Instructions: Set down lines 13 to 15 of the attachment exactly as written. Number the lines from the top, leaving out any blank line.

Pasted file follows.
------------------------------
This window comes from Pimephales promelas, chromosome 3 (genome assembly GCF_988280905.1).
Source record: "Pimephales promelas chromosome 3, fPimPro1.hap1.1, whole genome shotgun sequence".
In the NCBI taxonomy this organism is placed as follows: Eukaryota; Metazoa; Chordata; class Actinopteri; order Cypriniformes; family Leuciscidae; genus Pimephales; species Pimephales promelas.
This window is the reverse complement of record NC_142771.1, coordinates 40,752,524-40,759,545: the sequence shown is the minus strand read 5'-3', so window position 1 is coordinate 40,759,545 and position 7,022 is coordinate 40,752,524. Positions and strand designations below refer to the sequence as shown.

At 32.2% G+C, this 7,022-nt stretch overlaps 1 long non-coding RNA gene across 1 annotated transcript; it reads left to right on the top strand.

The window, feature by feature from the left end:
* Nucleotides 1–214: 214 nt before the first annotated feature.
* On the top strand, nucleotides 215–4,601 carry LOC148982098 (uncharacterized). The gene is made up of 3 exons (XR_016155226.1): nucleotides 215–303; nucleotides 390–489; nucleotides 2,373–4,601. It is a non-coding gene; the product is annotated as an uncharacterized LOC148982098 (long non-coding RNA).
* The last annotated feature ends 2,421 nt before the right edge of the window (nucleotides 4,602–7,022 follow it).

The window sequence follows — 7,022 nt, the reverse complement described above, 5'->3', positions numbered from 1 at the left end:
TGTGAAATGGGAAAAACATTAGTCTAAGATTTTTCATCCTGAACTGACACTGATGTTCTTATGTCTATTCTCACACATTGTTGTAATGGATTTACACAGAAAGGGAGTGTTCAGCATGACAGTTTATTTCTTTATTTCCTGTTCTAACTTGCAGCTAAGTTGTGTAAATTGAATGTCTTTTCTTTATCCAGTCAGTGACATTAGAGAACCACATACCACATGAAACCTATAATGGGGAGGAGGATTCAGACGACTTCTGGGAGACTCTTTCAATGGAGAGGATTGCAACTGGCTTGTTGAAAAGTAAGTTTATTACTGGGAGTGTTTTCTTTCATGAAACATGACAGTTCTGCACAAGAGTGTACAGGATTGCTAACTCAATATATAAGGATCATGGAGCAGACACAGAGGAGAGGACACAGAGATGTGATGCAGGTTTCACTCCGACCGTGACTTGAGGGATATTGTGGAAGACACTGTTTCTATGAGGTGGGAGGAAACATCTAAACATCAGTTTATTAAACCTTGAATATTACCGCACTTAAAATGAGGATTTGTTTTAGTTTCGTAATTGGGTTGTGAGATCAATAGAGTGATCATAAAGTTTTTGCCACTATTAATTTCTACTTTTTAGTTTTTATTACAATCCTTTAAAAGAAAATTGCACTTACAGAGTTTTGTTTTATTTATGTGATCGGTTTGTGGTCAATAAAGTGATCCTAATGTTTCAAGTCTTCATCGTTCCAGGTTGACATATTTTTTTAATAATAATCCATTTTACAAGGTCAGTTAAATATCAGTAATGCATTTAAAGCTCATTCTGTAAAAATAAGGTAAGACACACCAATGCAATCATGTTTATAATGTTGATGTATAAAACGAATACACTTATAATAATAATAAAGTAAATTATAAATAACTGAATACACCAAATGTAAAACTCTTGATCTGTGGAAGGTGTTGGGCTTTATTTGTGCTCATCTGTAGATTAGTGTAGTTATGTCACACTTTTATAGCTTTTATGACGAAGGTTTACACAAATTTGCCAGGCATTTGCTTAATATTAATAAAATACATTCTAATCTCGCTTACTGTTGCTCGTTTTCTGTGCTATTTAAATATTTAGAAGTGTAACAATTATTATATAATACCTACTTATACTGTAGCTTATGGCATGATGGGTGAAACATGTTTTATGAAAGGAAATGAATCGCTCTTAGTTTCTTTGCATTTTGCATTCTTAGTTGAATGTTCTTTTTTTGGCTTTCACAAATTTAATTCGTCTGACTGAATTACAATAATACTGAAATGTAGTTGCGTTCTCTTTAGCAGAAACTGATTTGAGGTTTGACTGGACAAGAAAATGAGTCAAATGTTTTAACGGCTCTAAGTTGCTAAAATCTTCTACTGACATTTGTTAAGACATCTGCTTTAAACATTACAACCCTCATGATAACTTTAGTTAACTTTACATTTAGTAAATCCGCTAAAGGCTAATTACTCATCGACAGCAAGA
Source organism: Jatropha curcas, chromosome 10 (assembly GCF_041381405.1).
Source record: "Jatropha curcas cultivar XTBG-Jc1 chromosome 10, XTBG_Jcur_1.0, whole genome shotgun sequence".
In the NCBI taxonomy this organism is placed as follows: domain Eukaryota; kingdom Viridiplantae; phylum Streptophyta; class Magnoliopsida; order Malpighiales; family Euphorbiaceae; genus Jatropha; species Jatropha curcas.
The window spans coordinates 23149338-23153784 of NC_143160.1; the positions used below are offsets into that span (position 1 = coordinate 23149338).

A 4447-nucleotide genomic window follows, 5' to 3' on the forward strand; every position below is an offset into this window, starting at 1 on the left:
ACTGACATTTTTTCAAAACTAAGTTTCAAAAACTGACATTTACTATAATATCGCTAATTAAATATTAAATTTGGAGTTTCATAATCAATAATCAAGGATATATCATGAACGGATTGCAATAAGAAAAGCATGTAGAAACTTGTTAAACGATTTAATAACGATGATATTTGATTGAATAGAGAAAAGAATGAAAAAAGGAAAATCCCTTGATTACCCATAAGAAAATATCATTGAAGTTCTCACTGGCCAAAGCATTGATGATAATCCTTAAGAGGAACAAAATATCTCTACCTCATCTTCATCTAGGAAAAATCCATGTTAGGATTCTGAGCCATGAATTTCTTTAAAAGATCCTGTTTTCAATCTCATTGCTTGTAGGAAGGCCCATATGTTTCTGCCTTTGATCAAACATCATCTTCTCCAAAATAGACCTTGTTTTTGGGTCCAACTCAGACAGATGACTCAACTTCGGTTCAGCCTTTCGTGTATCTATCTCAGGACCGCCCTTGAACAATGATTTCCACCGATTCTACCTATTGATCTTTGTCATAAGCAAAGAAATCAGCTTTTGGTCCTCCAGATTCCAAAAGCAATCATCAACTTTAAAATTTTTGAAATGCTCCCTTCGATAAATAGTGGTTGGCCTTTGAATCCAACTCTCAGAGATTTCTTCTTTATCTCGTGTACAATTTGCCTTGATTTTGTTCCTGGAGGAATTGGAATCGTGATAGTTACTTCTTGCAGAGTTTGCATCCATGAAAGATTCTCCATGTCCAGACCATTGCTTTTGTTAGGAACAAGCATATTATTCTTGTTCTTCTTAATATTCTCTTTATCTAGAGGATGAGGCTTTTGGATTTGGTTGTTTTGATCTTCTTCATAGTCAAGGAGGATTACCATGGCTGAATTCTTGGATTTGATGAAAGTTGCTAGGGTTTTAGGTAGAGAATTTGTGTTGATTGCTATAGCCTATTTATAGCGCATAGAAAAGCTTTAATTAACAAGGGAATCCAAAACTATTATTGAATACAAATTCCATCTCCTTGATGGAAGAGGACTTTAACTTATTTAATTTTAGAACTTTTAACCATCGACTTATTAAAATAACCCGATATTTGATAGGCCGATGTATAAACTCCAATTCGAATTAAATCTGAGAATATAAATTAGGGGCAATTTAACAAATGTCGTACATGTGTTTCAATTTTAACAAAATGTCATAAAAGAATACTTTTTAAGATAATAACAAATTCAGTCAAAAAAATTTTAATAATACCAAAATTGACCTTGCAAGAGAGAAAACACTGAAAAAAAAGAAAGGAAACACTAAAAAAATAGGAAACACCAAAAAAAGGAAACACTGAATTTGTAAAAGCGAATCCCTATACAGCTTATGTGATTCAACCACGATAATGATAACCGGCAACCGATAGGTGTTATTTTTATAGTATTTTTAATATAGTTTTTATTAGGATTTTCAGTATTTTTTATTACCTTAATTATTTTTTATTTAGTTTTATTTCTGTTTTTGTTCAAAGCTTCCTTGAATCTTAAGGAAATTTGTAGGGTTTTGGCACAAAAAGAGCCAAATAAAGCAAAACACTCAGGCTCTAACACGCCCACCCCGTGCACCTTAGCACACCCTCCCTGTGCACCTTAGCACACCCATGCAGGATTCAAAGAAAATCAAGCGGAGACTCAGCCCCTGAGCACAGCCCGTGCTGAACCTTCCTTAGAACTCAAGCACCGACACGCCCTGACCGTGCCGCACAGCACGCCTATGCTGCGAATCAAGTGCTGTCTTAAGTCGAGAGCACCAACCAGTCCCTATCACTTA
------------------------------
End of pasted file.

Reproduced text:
Source record: "Jatropha curcas cultivar XTBG-Jc1 chromosome 10, XTBG_Jcur_1.0, whole genome shotgun sequence".
In the NCBI taxonomy this organism is placed as follows: domain Eukaryota; kingdom Viridiplantae; phylum Streptophyta; class Magnoliopsida; order Malpighiales; family Euphorbiaceae; genus Jatropha; species Jatropha curcas.
The window spans coordinates 23149338-23153784 of NC_143160.1; the positions used below are offsets into that span (position 1 = coordinate 23149338).